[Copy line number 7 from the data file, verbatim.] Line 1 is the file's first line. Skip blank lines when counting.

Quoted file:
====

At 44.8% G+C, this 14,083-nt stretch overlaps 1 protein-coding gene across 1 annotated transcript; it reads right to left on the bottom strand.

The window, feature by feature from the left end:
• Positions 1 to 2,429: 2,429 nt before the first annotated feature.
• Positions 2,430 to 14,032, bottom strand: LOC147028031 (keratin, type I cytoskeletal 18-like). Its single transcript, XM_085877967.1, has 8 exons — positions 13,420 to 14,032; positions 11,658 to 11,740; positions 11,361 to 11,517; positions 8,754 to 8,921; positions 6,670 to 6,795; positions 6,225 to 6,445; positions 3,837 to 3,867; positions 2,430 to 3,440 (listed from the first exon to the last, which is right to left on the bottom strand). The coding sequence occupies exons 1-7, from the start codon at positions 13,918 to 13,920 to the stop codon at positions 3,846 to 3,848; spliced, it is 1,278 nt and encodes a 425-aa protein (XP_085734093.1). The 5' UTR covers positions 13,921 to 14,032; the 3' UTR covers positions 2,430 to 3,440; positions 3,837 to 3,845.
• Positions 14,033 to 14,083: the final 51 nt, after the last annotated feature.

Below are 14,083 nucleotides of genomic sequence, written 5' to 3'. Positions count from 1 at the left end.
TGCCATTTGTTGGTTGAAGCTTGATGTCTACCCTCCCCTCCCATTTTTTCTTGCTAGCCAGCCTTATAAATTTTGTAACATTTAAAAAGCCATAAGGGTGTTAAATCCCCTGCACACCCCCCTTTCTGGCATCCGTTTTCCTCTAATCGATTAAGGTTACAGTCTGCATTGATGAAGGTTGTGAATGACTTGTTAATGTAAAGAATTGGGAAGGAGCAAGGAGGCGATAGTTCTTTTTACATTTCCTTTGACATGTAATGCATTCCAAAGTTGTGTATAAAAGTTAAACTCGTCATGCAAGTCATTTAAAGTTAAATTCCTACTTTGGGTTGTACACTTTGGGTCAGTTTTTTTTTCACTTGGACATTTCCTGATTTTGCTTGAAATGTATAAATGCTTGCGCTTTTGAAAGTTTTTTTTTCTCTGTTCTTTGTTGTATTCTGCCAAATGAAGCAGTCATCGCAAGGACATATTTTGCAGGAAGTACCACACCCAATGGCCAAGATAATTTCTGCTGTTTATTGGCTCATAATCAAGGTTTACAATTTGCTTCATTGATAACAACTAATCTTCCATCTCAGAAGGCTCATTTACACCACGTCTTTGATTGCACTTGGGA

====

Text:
TGCCATTTGTTGGTTGAAGCTTGATGTCTACCCTCCCCTCCCATTTTTTCTTGCTAGCCAGCCTTATAAATTTTGTAACATTTAAAAAGCCATAAGGGTGTTAAATCCCCTGCACACCCCCCTTTCTGGCATCCGTTTTCCTCTAATCGATTAAGGTTACAGTCTGCATTGATGAAGGTTGTGAATGACTTGTTAATGTAAAGAATTGGGAAGGAGCAAGGAGGCGATAGTTCTTTTTACATTTCCTTTGACATGTAATGCATTCCAAAGTTGTGTATAAAAGTTAAACTCGTCATGCAAGTCATTTAAAGTTAAATTCCTACTTTGGGTTGTACACTTTGGGTCAGTTTTTTTTTCACTTGGACATTTCCTGATTTTGCTTGAAATGTATAAATGCTTGCGCTTTTGAAAGTTTTTTTTTCTCTGTTCTTTGTTGTATTCTGCCAAATGAAGCAGTCATCGCAAGGACATATTTTGCAGGAAGTACCACACCCAATGGCCAAGATAATTTCTGCTGTTTATTGGCTCATAATCAAGGTTTACAATTTGCTTCATTGATAACAACTAATCTTCCATCTCAGAAGGCTCATTTACACCACGTCTTTGATTGCACTTGGGA